Violent Crime | Solution to gun violence starts with ourselves

By John Guevara 
Contributor 

Rockford wasted no time: our first homicide of 2017 has come and gone. It’s left us shaking our heads – casting about for solutions. For some, the answer is more cops. For others the answer is us. And for quite a few the answer is leave.

For years I have advocated for more Winnebago County Sheriff’s deputies and City of Rockford police officers. In the long run, deputies cost taxpayers less money, meaning more boots on the ground for less pocketbook pain. But as others have pointed out today’s violence is different even from as recently as two years ago.

In the summer of 2014, Rockford suffered a spate of gang-related shootings. As Chairman of the Winnebago County Board’s Public Safety Committee, I had fought to fund the former Sheriff’s Gang Task Force. The task force put an end to the operations of two major area gangs and violence abated.

The current climate is different. Yes, there are still gang related shootings. But there is also something else, something new. There is a rash of shootings that seem driven only by momentary malice.

I haven’t been in many fights. I can handle myself, but I was taught to do right and violence is rarely, if ever, right. I am a Second Amendment advocate and I have a FOID card. Not once have I been so angry that I felt I should take a gun and shoot someone. The thought is abominable to me. I believe it is at least foreign to most of us. I am concerned that the Fridays of Ice Cube’s Craig giving his dad the gun and choosing to stand up to Devo with his fists alone are coming to an end. More police can’t change that.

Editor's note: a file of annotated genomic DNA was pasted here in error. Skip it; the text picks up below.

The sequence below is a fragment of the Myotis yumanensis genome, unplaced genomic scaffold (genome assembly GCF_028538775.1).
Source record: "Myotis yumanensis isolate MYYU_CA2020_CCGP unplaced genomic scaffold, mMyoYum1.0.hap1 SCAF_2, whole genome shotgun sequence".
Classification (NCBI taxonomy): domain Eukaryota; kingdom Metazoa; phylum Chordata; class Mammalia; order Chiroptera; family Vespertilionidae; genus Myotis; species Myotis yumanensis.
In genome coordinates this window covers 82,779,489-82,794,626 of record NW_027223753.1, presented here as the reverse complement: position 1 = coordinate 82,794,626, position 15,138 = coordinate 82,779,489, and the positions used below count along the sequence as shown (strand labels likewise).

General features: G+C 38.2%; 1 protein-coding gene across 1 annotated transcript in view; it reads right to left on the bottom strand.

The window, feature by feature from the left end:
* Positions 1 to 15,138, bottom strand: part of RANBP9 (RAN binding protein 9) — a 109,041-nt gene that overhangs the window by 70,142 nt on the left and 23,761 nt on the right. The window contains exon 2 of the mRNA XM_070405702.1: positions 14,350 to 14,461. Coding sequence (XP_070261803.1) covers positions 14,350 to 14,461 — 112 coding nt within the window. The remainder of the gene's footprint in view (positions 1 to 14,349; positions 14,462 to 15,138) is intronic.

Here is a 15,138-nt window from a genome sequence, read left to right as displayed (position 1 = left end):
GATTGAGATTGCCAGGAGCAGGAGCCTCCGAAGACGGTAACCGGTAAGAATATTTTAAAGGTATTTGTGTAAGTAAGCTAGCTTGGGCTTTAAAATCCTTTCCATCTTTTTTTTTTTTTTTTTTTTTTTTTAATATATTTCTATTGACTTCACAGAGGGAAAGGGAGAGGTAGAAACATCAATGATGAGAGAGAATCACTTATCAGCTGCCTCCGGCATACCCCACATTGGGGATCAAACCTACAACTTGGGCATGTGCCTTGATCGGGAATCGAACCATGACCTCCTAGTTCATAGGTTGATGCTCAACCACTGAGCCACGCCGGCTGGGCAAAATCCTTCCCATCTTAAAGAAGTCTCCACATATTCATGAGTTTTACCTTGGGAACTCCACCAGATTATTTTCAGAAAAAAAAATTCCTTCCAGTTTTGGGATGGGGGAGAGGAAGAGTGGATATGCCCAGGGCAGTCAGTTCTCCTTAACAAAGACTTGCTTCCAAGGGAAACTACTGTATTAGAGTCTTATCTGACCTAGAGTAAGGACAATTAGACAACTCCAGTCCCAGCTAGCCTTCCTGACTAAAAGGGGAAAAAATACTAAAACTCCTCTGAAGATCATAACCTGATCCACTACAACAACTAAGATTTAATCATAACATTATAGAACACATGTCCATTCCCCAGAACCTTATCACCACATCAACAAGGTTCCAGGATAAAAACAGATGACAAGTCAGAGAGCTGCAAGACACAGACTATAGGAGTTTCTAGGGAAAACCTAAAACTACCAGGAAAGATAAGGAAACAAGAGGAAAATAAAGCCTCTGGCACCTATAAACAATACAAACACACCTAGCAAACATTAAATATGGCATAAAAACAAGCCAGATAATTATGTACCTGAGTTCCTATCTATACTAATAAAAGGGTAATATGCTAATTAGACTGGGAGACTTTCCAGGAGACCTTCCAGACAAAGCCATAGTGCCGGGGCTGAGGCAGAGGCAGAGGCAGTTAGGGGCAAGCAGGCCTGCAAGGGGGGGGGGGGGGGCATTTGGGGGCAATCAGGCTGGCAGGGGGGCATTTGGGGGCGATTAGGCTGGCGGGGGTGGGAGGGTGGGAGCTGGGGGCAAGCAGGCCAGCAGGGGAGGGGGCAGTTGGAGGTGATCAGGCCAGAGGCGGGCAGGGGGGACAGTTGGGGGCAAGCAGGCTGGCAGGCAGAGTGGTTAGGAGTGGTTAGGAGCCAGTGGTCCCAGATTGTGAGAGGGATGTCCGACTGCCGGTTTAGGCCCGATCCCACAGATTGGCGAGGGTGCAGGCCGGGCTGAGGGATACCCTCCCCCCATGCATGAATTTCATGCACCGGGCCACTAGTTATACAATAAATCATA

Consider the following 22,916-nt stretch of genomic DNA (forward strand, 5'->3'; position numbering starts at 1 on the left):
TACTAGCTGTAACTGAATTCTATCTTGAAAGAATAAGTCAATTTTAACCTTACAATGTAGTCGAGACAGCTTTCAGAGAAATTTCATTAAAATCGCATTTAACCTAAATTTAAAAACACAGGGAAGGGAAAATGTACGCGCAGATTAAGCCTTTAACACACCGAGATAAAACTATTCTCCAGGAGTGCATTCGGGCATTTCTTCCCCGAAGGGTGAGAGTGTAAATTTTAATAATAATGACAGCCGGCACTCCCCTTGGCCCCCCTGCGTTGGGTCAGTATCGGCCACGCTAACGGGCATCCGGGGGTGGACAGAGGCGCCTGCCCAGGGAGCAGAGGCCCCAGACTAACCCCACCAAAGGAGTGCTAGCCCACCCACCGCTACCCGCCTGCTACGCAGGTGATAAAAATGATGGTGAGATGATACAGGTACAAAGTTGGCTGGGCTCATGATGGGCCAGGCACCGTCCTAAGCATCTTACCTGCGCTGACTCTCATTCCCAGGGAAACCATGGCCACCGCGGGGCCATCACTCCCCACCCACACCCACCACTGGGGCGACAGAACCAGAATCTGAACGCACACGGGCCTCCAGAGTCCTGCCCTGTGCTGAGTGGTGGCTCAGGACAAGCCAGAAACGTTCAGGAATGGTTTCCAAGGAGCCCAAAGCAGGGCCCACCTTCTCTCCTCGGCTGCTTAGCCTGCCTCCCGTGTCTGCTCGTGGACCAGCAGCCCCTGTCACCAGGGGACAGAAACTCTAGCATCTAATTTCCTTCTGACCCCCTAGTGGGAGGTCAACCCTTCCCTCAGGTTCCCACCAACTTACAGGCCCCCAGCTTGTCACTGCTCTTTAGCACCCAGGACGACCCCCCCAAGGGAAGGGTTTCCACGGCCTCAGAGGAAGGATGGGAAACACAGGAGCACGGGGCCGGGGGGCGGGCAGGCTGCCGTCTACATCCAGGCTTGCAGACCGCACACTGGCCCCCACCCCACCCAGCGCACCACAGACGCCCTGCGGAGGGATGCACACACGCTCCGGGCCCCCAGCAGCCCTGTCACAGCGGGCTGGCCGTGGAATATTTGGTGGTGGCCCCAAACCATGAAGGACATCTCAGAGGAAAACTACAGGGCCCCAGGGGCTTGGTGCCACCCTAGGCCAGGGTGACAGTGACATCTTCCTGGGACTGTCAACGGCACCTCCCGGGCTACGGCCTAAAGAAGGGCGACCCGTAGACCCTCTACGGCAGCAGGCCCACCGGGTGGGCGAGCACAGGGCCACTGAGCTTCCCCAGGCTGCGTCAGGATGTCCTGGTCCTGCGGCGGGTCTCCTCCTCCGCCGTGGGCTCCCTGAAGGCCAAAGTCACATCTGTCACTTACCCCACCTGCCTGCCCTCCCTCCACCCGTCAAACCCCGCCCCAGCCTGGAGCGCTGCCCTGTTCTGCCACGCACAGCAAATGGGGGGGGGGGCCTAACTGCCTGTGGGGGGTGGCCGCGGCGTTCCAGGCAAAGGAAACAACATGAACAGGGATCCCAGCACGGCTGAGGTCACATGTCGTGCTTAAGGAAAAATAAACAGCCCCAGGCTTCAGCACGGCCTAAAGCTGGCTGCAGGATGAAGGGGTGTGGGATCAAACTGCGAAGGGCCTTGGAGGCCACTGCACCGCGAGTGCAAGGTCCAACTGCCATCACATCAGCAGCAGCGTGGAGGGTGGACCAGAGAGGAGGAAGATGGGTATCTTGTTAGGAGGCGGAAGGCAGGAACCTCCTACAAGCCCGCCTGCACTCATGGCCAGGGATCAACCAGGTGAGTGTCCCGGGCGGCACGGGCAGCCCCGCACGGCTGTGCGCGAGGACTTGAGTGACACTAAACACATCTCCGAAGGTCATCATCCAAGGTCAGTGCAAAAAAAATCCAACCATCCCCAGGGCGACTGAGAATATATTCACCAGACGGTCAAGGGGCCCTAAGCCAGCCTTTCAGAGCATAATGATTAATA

It’s easy to say that we are the answer to the violence; it’s hard to agree how. I’m sure we will hear plenty of solutions from area governments, candidates for mayor, Transform Rockford, the various media outlets – some of which will cost more taxpayer dollars. They may even be worth it. The challenge for all of us is to get involved.

What do you mean get involved? There are moments when believing what is right isn’t enough. We need to do what is right. Is there a parent who you believe isn’t raising their child well? Say something. Don’t be mean about it. Be real. Be honest. Be fair. And stand up for that child’s future. Saying something may not only save that child. It may save other children too.

Now if you’re a parent, I understand. It’s easy to react with a, “Oh no he didn’t just tell people to tell me how to raise my child.” I understand. I know it’s hard to be a parent and even harder to hear other people tell you how to be one.

Please. Please listen. We can tell the difference between someone who wants to be in our business for their sake and someone who genuinely wants to help. You are our best hope for the future. The decisions you make with your children matter and we all need you. I know you’re doing your best.

I know it’s hard. I also know sometimes it’s hard for us to see what we need to change in ourselves. Sometimes we need help to change. And it can be done. You can do it. We are here for you.

That means we all have to pitch in. We all need to support each other. We need to build relationships with our neighbors again and take back our streets. We need our churches, and synagogues, our temples, and our mosques to meet the crisis of family we have in our community head on. We need our schools and community centers to support making our children’s lives better. We need education at all levels to thrive, not be a political football.

For those that want to leave, I understand. I know what it means to want to protect the people you love. All any of us can ask is for your help as long as you’re here and to ponder this question. When all the good people leave, what’s left?

There is no silver bullet plan to make people better. There is no magic pill program that can fix this crisis. There is only us, standing up for each other every day. We are a community on the brink of success or disaster. It’s up to us to choose the road.

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